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Is there a wage bonus from drinking? Unobserved heterogeneity examined

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  • Bethany Peters
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    Abstract

    While the result that drinkers earn more than abstainers has been remarkably persistent, only one paper in the literature on drinking and earnings has been written where individual fixed effects are included. This study improves the current literature by utilizing a much longer panel and focuses on the low end of drinking while controlling for unobserved heterogeneity with the inclusion of individual specific effects. It is found that while OLS specifications yield a positive significant coefficient on current drinking, even when a rich set of covariates is controlled for, including individual fixed effects renders the coefficient statistically insignificant.

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    Bibliographic Info

    Article provided by Taylor & Francis Journals in its journal Applied Economics.

    Volume (Year): 36 (2004)
    Issue (Month): 20 ()
    Pages: 2299-2315

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    Handle: RePEc:taf:applec:v:36:y:2004:i:20:p:2299-2315

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    References

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    1. Vivian Hamilton & Barton H. Hamilton, 1997. "Alcohol and Earnings: Does Drinking Yield a Wage Premium," Canadian Journal of Economics, Canadian Economics Association, vol. 30(1), pages 135-51, February.
    2. Christopher J. Ruhm & William E. Black, 2001. "Does Drinking Really Decrease in Bad Times?," NBER Working Papers 8511, National Bureau of Economic Research, Inc.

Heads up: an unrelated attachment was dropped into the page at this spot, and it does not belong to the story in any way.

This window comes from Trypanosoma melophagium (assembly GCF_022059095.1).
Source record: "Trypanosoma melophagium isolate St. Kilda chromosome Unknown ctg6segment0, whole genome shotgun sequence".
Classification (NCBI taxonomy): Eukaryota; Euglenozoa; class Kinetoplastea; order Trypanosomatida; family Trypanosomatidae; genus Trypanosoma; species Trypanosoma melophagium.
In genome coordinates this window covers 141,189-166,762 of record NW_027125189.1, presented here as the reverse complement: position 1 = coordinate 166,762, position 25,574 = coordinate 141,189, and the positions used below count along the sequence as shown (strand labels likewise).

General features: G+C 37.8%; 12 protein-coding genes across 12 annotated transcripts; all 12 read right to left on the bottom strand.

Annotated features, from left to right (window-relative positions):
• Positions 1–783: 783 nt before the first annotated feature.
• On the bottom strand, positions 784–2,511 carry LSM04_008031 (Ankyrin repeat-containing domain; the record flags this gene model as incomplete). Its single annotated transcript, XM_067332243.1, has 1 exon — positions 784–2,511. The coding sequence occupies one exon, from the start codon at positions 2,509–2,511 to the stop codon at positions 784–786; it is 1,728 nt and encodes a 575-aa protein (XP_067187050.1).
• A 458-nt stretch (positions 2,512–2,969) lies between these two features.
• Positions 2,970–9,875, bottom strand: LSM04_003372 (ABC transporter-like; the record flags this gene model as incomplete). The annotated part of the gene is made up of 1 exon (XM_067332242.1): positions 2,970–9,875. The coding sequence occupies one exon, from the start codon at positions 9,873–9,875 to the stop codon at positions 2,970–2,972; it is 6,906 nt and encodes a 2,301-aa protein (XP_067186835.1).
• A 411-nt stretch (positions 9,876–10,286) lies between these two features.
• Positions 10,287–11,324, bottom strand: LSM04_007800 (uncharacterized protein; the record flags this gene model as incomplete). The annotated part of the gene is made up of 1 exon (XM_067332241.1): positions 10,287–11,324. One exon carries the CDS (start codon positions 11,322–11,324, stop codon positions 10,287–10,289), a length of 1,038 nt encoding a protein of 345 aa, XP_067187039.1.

3. Joshua Angrist & Alan Krueger, 1998. "Empirical Strategies in Labor Economics," Working papers 98-7, Massachusetts Institute of Technology (MIT), Department of Economics.
    4. Griliches, Zvi & Hausman, Jerry A., 1986. "Errors in variables in panel data," Journal of Econometrics, Elsevier, vol. 31(1), pages 93-118, February.
    5. Dave, Dhaval & Kaestner, Robert, 2002. "Alcohol taxes and labor market outcomes," Journal of Health Economics, Elsevier, vol. 21(3), pages 357-371, May.
    6. Ziggy MacDonald & Michael Shields, . "The Impact of Alcohol Use on Occupational Attainment and Wages," Discussion Papers in Public Sector Economics 98/8, Department of Economics, University of Leicester.
    7. French, Michael T. & Zarkin, Gary A., 1995. "Is moderate alcohol use related to wages? Evidence from four worksites," Journal of Health Economics, Elsevier, vol. 14(3), pages 319-344, August.
    8. Zarkin, Gary A. & French, Michael T. & Mroz, Thomas & Bray, Jeremy W., 1998. "Alcohol use and wages: New results from the national household survey on drug abuse," Journal of Health Economics, Elsevier, vol. 17(1), pages 53-68, January.
    9. David Neumark & Sanders D. Korenman, 1988. "Does marriage really make men more productive?," Finance and Economics Discussion Series 29, Board of Governors of the Federal Reserve System (U.S.).
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    Cited by:
    1. Pinka Chatterji & Jeffrey DeSimone, 2006. "High School Alcohol Use and Young Adult Labor Market Outcomes," NBER Working Papers 12529, National Bureau of Economic Research, Inc.

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